Happy New Year!
Enough already about New Year's Eve, Y2K and the mil . . . the m-word. The first parties of the New Year were a time to look to the future and celebrate that we made it to 2000.
One of Saturday's sweetest events was the joint birthday party for Rockville couple Saul and Posey Rogolsky, who were both born on Jan. 1--Saul in 1925, Posey in 1930 (her parents received $15 for producing the first baby of the year). The two psychologists married in 1958.
The party at Mykonos restaurant in Rockville featured 70 friends and a cake with 14 candles--one for each decade for each of them. "The cake couldn't handle 145 candles," said Saul, who penned a long poem for the occasion (here's a snippet):
Two birthdays at the end of an era
A time to reflect and meditate
Time has passed like a fleeting chimera
No need to effuse or congratulate
But perhaps a slight encomium
Is okay on the millennium. At Howard University's Cramton Auditorium, the Listening Group held its eighth New Year's Day family gathering. The group of 50 men meet every month to study and listen to jazz; twice a year they include wives, kids and grandchildren at a potluck dinner and concert.
"We're trying the best we can to support and help jazz musicians," said Harold "Foodhead" Finley, a retired dentist. "And to see to it that the classical music of America--which is irrefutably jazz--is preserved and continued for future generations."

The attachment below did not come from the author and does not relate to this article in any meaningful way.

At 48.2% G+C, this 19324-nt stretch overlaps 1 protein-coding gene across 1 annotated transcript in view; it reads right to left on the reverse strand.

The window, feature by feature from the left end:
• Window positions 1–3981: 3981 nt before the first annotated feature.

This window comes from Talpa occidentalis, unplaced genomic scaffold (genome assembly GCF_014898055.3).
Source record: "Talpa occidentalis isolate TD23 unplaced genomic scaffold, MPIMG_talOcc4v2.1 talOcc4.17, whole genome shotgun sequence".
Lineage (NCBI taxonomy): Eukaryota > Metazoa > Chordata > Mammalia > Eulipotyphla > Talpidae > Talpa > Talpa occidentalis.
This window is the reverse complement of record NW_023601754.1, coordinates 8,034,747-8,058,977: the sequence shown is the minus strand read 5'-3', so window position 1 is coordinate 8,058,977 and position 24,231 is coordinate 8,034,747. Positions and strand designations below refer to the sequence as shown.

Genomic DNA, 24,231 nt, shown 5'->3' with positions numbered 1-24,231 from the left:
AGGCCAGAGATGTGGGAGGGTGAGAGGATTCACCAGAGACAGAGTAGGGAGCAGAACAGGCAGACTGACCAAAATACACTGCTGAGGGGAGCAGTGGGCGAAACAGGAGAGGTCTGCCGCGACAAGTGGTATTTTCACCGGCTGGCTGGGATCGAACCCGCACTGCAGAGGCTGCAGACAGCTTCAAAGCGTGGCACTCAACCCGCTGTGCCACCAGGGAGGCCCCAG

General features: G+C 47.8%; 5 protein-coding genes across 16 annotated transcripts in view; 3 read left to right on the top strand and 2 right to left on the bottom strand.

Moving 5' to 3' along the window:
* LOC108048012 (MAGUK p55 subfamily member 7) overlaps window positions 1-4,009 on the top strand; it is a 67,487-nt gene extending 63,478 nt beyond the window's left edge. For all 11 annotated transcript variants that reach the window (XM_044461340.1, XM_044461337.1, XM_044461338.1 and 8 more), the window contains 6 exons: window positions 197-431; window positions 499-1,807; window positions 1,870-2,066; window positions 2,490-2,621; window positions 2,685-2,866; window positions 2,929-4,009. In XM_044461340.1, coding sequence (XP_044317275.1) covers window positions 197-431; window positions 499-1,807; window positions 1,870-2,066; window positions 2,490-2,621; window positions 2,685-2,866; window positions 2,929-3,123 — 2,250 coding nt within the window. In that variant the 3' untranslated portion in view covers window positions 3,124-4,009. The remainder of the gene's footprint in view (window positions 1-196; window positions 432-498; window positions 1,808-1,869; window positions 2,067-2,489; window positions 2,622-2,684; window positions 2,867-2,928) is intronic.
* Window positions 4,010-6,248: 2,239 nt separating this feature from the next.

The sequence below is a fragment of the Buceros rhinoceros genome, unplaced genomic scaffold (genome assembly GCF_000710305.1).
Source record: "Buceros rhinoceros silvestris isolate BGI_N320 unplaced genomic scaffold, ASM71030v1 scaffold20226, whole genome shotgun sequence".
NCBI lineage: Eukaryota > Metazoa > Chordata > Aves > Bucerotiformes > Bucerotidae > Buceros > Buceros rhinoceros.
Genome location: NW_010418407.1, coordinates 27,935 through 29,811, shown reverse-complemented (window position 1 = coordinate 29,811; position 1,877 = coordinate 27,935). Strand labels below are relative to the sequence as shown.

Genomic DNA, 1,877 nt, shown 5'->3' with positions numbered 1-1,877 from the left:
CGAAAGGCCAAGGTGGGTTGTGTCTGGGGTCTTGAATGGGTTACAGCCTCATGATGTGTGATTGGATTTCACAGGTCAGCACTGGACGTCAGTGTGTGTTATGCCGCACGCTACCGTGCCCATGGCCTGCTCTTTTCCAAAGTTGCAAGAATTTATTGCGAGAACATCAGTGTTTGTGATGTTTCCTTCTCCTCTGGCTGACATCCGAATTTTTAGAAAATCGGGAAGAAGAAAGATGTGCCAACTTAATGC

The party included some great jazz, of course: Fred Foss, a music teacher and original member of the group, played first with his quartet and then led an ensemble of elementary school and junior high musicians. President Lew Marshall presented awards to WPFW jazz deejay Bob Daughtry and group members Foss, Norval Perkins and Willard Jenkins. It was a propitious way to start 2000, but the overflowing buffet included the traditional New Year's Day black-eyed peas for good luck--just in case.
And what would this day be without a football party? Wisconsin and Stanford battled in the Rose Bowl; fans from both schools gathered at the Mister Days sports bar downtown to cheer on their teams.
There were dozens of Badgers fans but only a handful rooting for the Stanford Cardinal. Ona Kennedy flew in from Milwaukee to visit Tammy Pertmer, her best friend and fellow alum. "We know half the bar now," Kennedy said. "It's a Wisconsin thing."
While the Badger fans guzzled beer, Stanford alum Jonathan Fritz spent most of the game transferring phone numbers from his 1999 date book into his 2000 date book. How Stanford is that? "It's not over till it's over," he said, glancing at the television screen. Then it was over: Wisconsin, 17-9. Maybe Stanford could have used some of those black-eyed peas.
Oh, well. Maybe next year.
CAPTION: Willard Jenkins, above, and the Warners--Melva, Gino and children Victor and Nyeja--at the Listening Group jazz-fest.
CAPTION: Below left, Saul and Posey Rogolsky celebrate their double birthday; below right, joining them are friends Ray Jacobson and Leo Young. Right, at Mister Days, Stanford fan Jonathan Fritz is outnumbered by a host of Badgers.